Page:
For all its confidence, Germany remains trapped within a constraining geography and an institutional architecture largely designed by the victorious Western powers after 1945. Not only are the notions of restraint and being a good European hardwired into the German psyche and domestic political architecture: they remain the safest route to influence and power. After all, it is from Europe that Berlin draws its strength (the EU accounts for over two thirds of German trade) and one's source of wealth and power must be pampered. Germany is aware that the survival of the EU goes through greater political integration and that any steps towards that will inevitably require some give. The French have not yet said their last word themselves. Their renewed Atlanticism, international political standing and excellence in the realm of strategic military assets continue to substantiate their indispensability and claim of a leading position in a more political Europe. More importantly, they are the only thing that stands between a growingly confident Germany and a large international mediatic microphone ready to unleash German-bashing in all directions. Holding off that microphone has a price, and the French play that game better than anyone.

Finally, and crucially, Anglo-American power in the rear remains the last line of defence of Europe's status quo. Any curious observer will have noticed that Washington and London have for quite some time now criticised Berlin for not doing enough to solve the Euro-debt crisis by loosening the ECB's leash.[10] 'This is none of your business!', said a publicly outraged but quite possibly privately thankful Sarkozy. The Germans have so far held their ground, arguing that the problem won't be solved by throwing money at it. Should we worry more about too much spending bringing chaos or about too much austerity hampering growth and recovery? How to navigate the need to stop the immediate bleeding with growth and long-term prosperity? Where is the balance? Of course, economists disagree. But this is not a technical debate. The different players are invested in different solutions (politically, ideologically and financially).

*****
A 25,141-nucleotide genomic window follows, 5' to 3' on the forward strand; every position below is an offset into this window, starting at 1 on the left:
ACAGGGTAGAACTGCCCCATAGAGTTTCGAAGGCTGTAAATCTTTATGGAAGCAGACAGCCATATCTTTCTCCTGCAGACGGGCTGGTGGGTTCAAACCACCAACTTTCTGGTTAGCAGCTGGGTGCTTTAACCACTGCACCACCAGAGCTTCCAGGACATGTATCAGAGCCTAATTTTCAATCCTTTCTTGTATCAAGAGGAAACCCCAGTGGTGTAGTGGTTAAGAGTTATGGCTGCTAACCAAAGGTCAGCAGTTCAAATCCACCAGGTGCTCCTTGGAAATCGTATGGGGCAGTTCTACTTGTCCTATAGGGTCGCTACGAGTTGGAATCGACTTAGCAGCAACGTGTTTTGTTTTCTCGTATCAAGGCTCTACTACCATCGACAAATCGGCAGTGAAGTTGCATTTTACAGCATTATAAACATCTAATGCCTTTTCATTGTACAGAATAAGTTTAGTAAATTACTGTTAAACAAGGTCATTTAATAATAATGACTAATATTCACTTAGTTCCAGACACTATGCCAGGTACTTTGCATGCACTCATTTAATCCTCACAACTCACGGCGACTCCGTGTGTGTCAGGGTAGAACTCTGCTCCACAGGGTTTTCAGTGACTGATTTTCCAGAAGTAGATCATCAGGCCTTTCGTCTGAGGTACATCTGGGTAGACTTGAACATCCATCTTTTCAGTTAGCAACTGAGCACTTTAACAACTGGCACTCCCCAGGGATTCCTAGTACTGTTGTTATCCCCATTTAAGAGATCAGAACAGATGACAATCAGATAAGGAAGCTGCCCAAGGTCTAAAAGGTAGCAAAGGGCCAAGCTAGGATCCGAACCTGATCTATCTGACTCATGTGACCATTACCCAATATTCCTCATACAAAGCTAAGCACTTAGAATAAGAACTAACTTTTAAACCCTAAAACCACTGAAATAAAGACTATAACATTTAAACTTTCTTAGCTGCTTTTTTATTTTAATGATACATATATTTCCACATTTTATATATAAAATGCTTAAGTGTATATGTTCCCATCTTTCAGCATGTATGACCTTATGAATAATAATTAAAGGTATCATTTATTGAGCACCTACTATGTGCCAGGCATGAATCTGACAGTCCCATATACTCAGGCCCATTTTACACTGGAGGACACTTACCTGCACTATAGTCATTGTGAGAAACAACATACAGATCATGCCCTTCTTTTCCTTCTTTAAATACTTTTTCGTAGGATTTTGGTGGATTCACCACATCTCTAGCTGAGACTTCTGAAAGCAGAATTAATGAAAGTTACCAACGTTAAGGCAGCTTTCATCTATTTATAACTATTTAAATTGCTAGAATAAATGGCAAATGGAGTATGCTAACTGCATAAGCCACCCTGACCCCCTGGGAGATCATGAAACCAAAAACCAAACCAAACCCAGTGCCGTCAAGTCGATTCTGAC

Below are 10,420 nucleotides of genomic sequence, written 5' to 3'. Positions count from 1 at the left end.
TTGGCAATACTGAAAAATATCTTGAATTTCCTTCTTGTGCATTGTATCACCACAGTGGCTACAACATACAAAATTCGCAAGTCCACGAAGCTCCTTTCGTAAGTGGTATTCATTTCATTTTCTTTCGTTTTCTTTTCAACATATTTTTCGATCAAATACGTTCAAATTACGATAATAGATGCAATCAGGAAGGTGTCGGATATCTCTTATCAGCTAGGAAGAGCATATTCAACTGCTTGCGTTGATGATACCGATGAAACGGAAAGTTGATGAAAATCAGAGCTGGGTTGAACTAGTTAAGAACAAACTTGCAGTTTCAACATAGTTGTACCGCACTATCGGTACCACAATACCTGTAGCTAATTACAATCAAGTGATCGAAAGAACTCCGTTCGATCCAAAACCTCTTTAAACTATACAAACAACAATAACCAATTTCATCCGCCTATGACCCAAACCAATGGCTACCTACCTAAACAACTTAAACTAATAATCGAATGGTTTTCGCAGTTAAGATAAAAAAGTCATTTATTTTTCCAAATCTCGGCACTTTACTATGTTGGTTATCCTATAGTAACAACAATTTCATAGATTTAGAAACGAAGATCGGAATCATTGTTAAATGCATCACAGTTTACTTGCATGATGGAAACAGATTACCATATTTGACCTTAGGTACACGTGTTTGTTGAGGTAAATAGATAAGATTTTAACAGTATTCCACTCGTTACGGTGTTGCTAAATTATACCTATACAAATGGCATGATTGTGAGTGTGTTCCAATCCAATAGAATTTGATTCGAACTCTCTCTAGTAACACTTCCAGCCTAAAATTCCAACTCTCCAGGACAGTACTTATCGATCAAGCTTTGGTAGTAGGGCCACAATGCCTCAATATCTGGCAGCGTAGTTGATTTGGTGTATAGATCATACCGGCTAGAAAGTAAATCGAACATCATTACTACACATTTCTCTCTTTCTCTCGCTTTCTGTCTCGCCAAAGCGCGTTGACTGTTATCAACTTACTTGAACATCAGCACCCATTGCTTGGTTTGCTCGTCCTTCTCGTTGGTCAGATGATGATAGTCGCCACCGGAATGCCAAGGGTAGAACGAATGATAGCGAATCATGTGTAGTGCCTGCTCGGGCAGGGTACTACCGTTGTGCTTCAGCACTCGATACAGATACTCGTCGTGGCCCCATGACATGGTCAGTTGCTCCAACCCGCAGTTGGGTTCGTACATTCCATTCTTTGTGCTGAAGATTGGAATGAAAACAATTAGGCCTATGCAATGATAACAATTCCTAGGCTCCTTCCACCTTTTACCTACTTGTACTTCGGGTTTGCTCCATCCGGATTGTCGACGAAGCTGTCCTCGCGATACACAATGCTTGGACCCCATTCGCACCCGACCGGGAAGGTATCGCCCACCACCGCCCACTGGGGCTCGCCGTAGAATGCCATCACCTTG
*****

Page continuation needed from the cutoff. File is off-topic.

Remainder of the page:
Technicalities aside, Anglo-American calls for ECB action are a reminder that the political rules of 'multilateral' Europe demand that Germany pay more attention to the needs of others than it is currently doing. Surely, we are all (still) good allies and partners, and these sort of high-level political debates continue to play out in a characteristically subtle manner. But the thick normative dressing, the existence of common institutions or absence of military tensions does not mean conflict is not among us. The EU helped tame conflict, not least by getting it under the wire. It did not make it go away. We are seeing that now. On 14 November, the same day Chancellor Merkel pledged for greater political and fiscal integration, David Cameron denounced 'grand plans and utopian visions' and urged Europe to remain respectful of its plurality.[11] More gist to the mill. Dire financial and economic conditions tend to lead to an exacerbation of political tensions. Is this the gloves coming off?

Let's forget about intent for a while and look at capabilities. Germany's reluctant, perhaps even unwitting, hegemony and civilian power discourse are surely a much more effective path to leadership than just panzering your way through the continent. It makes it easier for other Europeans to sign up for it. And it makes it harder for those on the other side to effectively counteract what they perceive more and more as a hegemonic drive. When it comes to raw capabilities the picture does not look so cheerful either. The British do not have a global empire anymore and the Americans are looking east. But let's not get carried away.

The Americans will never fully abandon Europe, and the British (although suffering the effects of its own  austerity measures) retain a global trading, diplomatic, intelligence and naval infrastructure unrivalled in Europe. In contrast to Germany, whose population is shrinking, Britain is the fastest growing big country in Europe and is expected to be the most populated country in some four decades.[12] For all its pacifism, greenness and Zivilmacht, Germany is not nearly as good at the soft power game as the British or American are. English is most Europeans' second language. London remains the world's financial centre and, by any standards, Europe's most global city. Europeans read their books and newspapers in English and listen to music, watch movies and TV in English too. They dream of a stint at British and American universities. No wonder: the world's top ten universities remain 'Anglo'. Only three European universities are on or anywhere near that list (all three British).[13]